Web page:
We didn’t save the factory, but we did make a brand new one. This week marks one year since OCHO raised $2 million thanks to thousands of keen chocolate lovers and supporters. The machines are in and we can’t believe how far we have come in only 12 months. A new production line has been shipped from Italy, a new chocolate factory designed and built in a matter of months, and a new era of Dunedin chocolate has begun.
Craft chocolate is a new industry and many of our investors haven’t tried it before. Think about the first time you tried whiskey and that’s what it is like; a punch of flavour that your taste buds adjust to overtime. Before you know it, you can tell the difference between a single and double malt of Scotch or Irish origin. So how did we convince over 3,000 people to invest in something they knew very little about? Read more on chocolate flavour and origin here.
We exceeded our equity crowdfunding target in less than two days. At the time it was the fastest and most successful PledgeMe crowdfunding campaign in New Zealand. We did it thanks to an incredible groundswell of support to keep chocolate making here in Dunedin and, of course, a large dose of enthusiasm from chocolate lovers who liked the idea of owning a share of a chocolate factory.
OCHO craft bean-to-bar chocolate in a sack of beans from the Pacific.
The Dunedin connection has been key. People across the country and all around the world have a special connection to our great little city. Whether they were a Scarfie and studied at the University of Otago or Otago Polytechnic, or an admirer of our Gothic Revival architecture and sculpture, Dunedin strikes a chord with them all. Chances are they also visited Cadbury World, or even remember the days of Hudson’s biscuit factory. When news spread that chocolate making was to be lost in Dunedin city, it was a real shock for many of us.
The first idea mooted was to buy back the Cadbury factory and run it as a community-backed initiative and this gained significant support in principle from around the country. Ultimately that idea wasn’t a goer, but the seeds were sown for a collaboration between the group that wanted to save regional manufacturing and a small Dunedin craft chocolate maker.
Otago Chocolate Company's first kitchen on Glasgow Street.
OCHO, aka the Otago Chocolate Company, had been started by Liz Rowe five years earlier. From initial experiments, Liz had grown OCHO into a boutique business making bean-to-bar, craft chocolate. While a small business in the general scheme of things, OCHO had some valuable assets, including an excellent brand, an established reputation for making premium chocolate, reliable sources of beans from the Pacific, and a small but dedicated staff. By joining forces, OCHO and Own the Factory could ensure chocolate making was going to stay in Dunedin no matter what.
What's the point?
Before any money was raised the OCHO and the Own the Factory teams sat around a table and wrote on post-it notes what work means to us. It was really clear that we wanted to build a better kind of business model, one that isn’t lethal to the environment, or harmful to our community, including OCHO employees.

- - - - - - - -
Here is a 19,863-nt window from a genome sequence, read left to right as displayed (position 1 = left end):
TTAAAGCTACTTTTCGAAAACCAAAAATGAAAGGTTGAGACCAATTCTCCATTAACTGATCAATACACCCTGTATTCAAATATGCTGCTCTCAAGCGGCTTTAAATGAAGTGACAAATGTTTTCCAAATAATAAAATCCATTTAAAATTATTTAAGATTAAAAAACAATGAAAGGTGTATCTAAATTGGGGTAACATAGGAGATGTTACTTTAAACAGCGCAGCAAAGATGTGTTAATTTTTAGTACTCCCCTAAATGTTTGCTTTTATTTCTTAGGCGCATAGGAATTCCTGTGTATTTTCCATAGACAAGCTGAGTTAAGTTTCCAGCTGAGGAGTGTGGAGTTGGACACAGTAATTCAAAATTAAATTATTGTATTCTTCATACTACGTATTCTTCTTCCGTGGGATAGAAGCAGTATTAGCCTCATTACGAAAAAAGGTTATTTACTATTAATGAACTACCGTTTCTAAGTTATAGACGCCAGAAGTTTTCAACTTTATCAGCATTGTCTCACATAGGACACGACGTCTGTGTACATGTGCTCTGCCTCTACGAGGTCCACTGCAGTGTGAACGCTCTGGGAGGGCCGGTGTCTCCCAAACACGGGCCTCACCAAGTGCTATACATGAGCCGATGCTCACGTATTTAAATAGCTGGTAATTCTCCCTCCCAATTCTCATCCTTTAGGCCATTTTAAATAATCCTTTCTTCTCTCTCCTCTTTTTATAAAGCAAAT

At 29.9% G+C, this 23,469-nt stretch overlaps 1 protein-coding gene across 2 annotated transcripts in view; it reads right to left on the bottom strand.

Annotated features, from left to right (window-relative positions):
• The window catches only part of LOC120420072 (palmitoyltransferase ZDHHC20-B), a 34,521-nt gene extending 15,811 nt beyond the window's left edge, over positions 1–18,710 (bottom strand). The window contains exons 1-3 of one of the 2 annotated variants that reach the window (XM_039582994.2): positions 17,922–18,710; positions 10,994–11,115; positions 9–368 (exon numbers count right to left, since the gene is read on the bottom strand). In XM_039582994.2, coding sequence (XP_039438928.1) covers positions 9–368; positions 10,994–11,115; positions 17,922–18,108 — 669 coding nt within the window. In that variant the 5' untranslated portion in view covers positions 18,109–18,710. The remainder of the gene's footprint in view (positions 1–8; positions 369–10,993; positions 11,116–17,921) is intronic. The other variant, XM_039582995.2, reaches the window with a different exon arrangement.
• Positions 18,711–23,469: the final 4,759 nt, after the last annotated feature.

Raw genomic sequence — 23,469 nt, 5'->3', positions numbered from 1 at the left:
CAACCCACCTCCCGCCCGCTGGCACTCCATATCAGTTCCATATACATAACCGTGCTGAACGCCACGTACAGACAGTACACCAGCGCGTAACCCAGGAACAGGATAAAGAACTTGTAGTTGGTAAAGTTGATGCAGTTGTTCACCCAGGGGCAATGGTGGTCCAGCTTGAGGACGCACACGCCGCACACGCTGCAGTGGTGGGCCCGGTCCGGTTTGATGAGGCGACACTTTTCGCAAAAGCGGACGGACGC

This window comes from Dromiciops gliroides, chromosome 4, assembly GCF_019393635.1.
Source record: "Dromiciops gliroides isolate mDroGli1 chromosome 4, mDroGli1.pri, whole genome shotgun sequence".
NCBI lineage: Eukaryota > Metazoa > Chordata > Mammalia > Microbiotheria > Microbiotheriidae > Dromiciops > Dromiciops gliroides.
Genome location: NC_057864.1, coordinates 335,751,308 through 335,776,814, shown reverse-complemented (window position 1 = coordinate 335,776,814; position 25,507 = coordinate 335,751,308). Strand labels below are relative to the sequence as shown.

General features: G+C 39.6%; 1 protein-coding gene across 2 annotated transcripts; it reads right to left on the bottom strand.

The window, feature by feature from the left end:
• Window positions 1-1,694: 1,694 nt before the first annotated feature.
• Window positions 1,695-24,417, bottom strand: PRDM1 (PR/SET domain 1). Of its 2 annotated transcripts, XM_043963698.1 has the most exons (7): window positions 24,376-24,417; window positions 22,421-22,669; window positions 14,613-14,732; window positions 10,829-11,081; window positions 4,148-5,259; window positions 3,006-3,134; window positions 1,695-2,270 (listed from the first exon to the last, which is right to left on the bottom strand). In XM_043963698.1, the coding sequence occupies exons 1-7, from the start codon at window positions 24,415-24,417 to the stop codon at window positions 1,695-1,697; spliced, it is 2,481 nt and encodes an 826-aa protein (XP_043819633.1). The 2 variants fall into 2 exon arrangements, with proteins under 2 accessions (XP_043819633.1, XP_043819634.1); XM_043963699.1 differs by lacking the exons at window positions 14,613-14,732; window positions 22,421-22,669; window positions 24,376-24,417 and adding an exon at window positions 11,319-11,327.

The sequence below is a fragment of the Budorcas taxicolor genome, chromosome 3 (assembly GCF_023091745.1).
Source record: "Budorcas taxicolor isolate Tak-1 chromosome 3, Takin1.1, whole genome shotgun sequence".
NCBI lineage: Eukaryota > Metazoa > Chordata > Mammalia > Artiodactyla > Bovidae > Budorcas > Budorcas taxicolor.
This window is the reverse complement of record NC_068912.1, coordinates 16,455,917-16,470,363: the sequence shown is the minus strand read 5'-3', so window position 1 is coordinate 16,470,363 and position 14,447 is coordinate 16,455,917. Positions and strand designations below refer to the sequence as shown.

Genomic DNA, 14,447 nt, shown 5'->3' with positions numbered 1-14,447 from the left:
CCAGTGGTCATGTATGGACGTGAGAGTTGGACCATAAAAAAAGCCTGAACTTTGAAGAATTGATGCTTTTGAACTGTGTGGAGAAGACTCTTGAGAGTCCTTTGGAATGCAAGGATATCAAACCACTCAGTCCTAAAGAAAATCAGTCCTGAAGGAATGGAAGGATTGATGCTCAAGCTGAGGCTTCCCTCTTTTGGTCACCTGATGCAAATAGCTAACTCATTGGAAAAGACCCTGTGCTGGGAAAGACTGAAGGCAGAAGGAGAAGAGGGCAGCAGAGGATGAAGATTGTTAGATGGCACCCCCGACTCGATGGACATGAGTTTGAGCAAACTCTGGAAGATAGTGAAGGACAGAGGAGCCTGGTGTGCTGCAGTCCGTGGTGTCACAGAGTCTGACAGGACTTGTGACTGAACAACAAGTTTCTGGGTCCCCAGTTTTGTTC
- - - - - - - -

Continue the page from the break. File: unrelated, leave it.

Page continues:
These wants and needs further reinforced OCHO’s core values that Liz always held true from day one. This includes simple things like paying everyone at least the Living Wage and paying farmers fair prices, or working on a plan to measure our carbon footprint. Read more on our pillars for success here.
OCHO Cafe & Shop on Vogel St.
Many people still think that making chocolate is a mysterious and complicated process that can only be done in big factories with industrial-scale equipment. But OCHO is part of a new model of craft chocolate that is gaining traction around the globe, which will prove the skeptics wrong.
In our new factory, we want to change attitudes towards chocolate and help people to understand what craft chocolate is all about by showing people how we make chocolate and what we make it with. That will help fight another of the myths about chocolate - that it’s bad for you and should only be eaten occasionally as a treat food. That’s a perception we are determined to change.
So, what did we do with the money?
Early next year we will be opening our factory doors so we can show people just exactly what we do and how we do it. Visitors will walk away knowing lots more about chocolate making, how to taste the difference in various chocolate styles, and perhaps even a little more curious about the origins of other kinds of food they buy.
For us, we love connecting with chocolate lovers and anyone curious about the food they eat. We are so proud that in just 12 months, thanks to the support we’ve had from our investors, the OCHO team, our community, and a bunch of hard-working local contractors, we have built the platform to make our vision a reality.
OCHO's new factory, an old woodmill in the Dunedin precinct, during the refit.
Up until Christmas, you can continue to visit the OCHO Cafe & Shop at 22 Vogel St, Dunedin. Half the team will be out the back making and wrapping chocolate bars and the other half of the team will be at the new factory making chocolate. We’ll all be moving after Christmas and we hope to start tours of the new space early in 2019. In the meantime, we’ll continue to be at the Otago Farmers Market every Saturday and you can shop the collection online anytime at www.ocho.co.nz/shop.